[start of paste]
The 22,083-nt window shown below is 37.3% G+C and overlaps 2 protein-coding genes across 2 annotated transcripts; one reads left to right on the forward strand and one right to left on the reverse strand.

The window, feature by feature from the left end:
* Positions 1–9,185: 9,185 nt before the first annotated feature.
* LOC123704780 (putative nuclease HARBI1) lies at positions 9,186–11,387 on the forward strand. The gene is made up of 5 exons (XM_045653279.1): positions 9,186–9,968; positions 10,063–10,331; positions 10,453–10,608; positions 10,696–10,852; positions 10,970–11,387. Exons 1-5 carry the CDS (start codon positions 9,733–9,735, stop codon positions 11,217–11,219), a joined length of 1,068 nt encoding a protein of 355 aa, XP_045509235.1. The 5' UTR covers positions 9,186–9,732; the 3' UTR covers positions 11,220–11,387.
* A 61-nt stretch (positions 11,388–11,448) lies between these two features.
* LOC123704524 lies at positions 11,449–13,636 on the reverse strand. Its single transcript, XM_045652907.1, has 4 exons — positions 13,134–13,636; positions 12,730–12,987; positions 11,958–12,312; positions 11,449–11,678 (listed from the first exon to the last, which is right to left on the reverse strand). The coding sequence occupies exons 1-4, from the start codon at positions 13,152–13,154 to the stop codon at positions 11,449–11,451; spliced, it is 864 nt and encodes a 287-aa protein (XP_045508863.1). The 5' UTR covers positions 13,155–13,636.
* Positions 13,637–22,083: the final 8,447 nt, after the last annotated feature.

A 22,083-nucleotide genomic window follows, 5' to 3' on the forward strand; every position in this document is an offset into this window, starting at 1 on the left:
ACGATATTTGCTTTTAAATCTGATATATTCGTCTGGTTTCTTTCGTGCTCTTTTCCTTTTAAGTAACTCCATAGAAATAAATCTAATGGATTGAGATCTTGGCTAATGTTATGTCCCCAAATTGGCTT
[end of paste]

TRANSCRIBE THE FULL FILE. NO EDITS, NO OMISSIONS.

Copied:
The 22,083-nt window shown below is 37.3% G+C and overlaps 2 protein-coding genes across 2 annotated transcripts; one reads left to right on the forward strand and one right to left on the reverse strand.

The window, feature by feature from the left end:
* Positions 1–9,185: 9,185 nt before the first annotated feature.
* LOC123704780 (putative nuclease HARBI1) lies at positions 9,186–11,387 on the forward strand. The gene is made up of 5 exons (XM_045653279.1): positions 9,186–9,968; positions 10,063–10,331; positions 10,453–10,608; positions 10,696–10,852; positions 10,970–11,387. Exons 1-5 carry the CDS (start codon positions 9,733–9,735, stop codon positions 11,217–11,219), a joined length of 1,068 nt encoding a protein of 355 aa, XP_045509235.1. The 5' UTR covers positions 9,186–9,732; the 3' UTR covers positions 11,220–11,387.
* A 61-nt stretch (positions 11,388–11,448) lies between these two features.
* LOC123704524 lies at positions 11,449–13,636 on the reverse strand. Its single transcript, XM_045652907.1, has 4 exons — positions 13,134–13,636; positions 12,730–12,987; positions 11,958–12,312; positions 11,449–11,678 (listed from the first exon to the last, which is right to left on the reverse strand). The coding sequence occupies exons 1-4, from the start codon at positions 13,152–13,154 to the stop codon at positions 11,449–11,451; spliced, it is 864 nt and encodes a 287-aa protein (XP_045508863.1). The 5' UTR covers positions 13,155–13,636.
* Positions 13,637–22,083: the final 8,447 nt, after the last annotated feature.

A 22,083-nucleotide genomic window follows, 5' to 3' on the forward strand; every position in this document is an offset into this window, starting at 1 on the left:
ACGATATTTGCTTTTAAATCTGATATATTCGTCTGGTTTCTTTCGTGCTCTTTTCCTTTTAAGTAACTCCATAGAAATAAATCTAATGGATTGAGATCTTGGCTAATGTTATGTCCCCAAATTGGCTT